* Directions and GPS coordinates for this site available the SDHGPA members upon request. This site is listed as Sensitive with USHPA

Laguna Mountain Launch Video

Here’s a link to a video from 13,500 ft at Laguna Mountain.

Top Landing In A Hang Glider @ Horse

Here is a short video of my approach and landing at the top of Horse.

If you are looking to learn to hang glide please visit this page.

Mt Laguna Cliff Launch Hang Gliding to 13,500 Everyone Flew XC

Flying at Laguna turned out to be pretty much as forecast.

Eight San Diego hang glider pilots were there as well as Bill from Elsinore, Markus and Bruce from Crestline (both on rigid wings). Top of lift was from 12000′ to 15000′ and everybody flew for hours.

Bill Steuber had his first flight at Laguna and spent a lot of time over 14000′ on his single surface. Having never flown the area he wasn’t sure where to go so just enjoyed the view for a few hours and landed at the club property. Greg, Josh, and Anna flew around the escarpment overlooking Mason Valley for a while and eventually decided to head North. When they arrived at the Banner area they were still several thousand feet above the ground. Greg had had enough and tried to get down to land. Instead he climbed 3500′. After at least a half hour the West finally came through and he was able to make his way down. Meanwhile Anna and Josh were staying over 10000′ and had gone to the VOR. From there they were unable to do the long glides to the next LZs on their single surface gliders. Anna decided to land at Fish and Game, Josh tried to go North and landed just past the turn off to Ranchita.

The rest were heading North. It turned out to be difficult to get across the Warner plain with any altitude. John landed at Mataguay, Markus landed at the Warner Airport, Dietmar and Mike landed at the Conservation Camp. Kamyar was able to hunt around on the East end of the Palomar range and find lift that took him back up. He continued to Hemet then came back to land in the foothills at the East end of the Warner Plain.

Meanwhile, Bruce and Elsinore Bill were trying to fly “home”. Each almost made it. Elsinore Bill landed at Murrietta, and Bruce landed at Yucaipa.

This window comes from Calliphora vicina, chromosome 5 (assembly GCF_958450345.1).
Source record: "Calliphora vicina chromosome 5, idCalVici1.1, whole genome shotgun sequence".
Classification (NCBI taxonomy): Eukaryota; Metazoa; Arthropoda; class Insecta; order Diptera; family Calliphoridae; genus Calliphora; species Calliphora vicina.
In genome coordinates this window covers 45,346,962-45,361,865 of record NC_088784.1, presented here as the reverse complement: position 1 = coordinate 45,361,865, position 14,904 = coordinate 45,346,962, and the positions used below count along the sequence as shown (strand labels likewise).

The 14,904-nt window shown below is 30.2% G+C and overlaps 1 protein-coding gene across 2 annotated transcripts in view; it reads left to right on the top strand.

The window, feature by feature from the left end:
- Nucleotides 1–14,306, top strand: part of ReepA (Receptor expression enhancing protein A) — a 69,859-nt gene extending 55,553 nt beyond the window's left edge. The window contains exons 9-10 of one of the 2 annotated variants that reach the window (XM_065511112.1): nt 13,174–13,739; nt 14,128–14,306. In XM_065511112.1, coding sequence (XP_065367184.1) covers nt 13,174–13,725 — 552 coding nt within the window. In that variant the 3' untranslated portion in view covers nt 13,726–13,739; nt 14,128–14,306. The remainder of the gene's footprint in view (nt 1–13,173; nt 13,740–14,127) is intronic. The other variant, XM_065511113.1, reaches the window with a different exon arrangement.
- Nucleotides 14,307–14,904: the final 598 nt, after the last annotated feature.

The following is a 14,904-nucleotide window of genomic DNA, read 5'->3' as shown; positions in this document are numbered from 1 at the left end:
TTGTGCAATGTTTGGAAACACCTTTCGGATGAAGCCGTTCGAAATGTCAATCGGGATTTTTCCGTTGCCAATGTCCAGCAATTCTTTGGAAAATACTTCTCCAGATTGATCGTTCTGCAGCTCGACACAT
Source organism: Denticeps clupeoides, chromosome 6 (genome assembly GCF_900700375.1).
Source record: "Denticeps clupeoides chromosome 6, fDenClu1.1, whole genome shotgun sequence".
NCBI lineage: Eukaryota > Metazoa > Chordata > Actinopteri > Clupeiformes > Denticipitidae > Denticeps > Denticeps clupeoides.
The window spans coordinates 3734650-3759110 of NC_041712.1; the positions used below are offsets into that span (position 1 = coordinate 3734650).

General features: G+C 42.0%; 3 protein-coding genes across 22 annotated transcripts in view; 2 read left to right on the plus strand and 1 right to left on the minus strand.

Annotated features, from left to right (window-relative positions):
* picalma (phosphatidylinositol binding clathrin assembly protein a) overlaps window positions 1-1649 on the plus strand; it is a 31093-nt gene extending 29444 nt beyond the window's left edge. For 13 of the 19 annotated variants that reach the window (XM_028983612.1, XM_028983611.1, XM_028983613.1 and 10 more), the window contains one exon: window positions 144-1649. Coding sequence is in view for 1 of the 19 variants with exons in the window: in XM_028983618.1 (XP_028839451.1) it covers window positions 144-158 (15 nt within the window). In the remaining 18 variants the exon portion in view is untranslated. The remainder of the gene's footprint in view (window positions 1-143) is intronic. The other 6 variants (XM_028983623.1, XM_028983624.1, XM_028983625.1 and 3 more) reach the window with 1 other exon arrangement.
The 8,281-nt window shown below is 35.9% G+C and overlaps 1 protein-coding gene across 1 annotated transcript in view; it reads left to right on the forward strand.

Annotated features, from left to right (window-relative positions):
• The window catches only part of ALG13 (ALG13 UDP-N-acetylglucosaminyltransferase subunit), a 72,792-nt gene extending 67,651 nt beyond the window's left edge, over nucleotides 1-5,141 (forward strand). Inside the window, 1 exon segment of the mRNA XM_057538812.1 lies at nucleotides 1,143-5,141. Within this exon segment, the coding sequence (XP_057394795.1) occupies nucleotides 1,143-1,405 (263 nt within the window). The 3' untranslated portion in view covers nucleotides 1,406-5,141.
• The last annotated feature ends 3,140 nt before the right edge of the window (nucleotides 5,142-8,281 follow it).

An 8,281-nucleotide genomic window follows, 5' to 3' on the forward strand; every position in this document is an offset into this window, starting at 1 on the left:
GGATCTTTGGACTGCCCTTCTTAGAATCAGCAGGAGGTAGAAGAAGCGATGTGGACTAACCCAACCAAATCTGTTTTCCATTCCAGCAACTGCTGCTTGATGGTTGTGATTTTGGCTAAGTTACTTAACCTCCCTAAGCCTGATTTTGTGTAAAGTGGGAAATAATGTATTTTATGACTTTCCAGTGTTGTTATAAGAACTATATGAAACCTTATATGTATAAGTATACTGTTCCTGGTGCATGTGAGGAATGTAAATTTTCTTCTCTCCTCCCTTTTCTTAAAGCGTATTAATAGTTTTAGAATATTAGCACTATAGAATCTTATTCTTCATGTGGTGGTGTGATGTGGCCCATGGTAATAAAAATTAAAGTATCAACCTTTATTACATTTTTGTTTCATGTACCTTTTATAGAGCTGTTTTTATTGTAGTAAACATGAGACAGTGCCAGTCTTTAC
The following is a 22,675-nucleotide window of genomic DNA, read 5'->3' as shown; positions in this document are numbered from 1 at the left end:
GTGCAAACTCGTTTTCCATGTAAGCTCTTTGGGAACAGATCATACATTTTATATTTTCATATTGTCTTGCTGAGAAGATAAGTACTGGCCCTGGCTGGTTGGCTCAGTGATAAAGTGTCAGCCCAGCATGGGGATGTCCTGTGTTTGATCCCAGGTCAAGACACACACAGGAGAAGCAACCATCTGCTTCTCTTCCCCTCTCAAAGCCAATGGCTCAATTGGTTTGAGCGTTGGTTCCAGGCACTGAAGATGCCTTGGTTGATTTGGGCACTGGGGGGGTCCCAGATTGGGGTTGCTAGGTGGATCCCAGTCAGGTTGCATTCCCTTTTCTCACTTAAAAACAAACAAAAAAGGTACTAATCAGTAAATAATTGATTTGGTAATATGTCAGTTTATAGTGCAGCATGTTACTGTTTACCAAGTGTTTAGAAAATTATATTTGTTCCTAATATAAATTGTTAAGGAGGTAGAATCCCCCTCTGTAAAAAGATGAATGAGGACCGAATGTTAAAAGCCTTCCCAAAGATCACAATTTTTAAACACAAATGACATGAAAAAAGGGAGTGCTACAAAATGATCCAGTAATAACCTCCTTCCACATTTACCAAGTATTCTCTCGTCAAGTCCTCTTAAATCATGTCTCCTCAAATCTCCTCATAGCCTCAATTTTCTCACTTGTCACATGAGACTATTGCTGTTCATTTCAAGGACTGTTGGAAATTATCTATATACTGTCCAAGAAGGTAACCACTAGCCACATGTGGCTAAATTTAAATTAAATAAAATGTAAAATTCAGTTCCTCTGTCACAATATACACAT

Sunday just Dietmar and John went to Laguna. The West breeze came through before noon. They both took off in slightly down air. Dietmar was able to escape the down and climbed to over 10000′ and worked his way out to Terwilliger. John did not get quite so far.

It is not mid May yet, we may get another great Laguna day

Hang Glider Tuck & Tumble U2 145

There’s a video floating around lately of a foreign pilot who tumbled their U2 145. If you haven’t seen it, here’s the video:

This video is a great conversation piece for a few principles we should all understand to stay safe out there. A quick rundown on what you see in the video: A pilot (consequently at 3/4 VG) pushes out to do a stall. When he recognizes the glider stalling, he pulls in very quickly/aggressively, initiating a very fast nose-down pitching motion. As the nose continues to drop well below horizontal, the pilot pushes out.

Going through the play-by-play, here’s what he did wrong… and why it’s bad:
-The Stall: Believe it or not, there is more than one kind of stall. In this video, there are actually 3 types! First is the typical stall we all know and love- angle of attack becomes too high and airflow separates over the wing. In this video we also see what is called an “accelerated stall”, which is a stall that occurs at a G loading higher than 1x. Because this pilot had some extra speed, and pushed out aggressively, the glider climbed before stalling, putting him at more than 1G wingloading- and raising the stall speed of the wing. Also, because he achieved such a nose-high attitude before actually stalling, we see what is called a “whip stall” where the glider climbs to a stop and very quickly rotates nose down with little-to-no airspeed. Whip stalls are especially dangerous in tail-less aircraft such as hang gliders, because of the very high pitch rates our wings are capable of. We also have a variable center of gravity, which leads me to…
-Pilot Input, part I: The pushout to stall is quick, pitching the glider up significantly. This pitch input is held until nearly 0 airspeed, at which point the pilot stuffs the bar quickly/aggressively. Pulling in is good if you’re stalling/stalled… but with low airspeed, and especially with such a nose-high attitude, pulling in THAT aggressively is bad. We can see in the video that stuffing the bar initiates a very, very fast nose-down rotation. The danger here is that the inertia of this rotation can be so strong that the glider continues to rotate well past equilibrium, as seen in this video.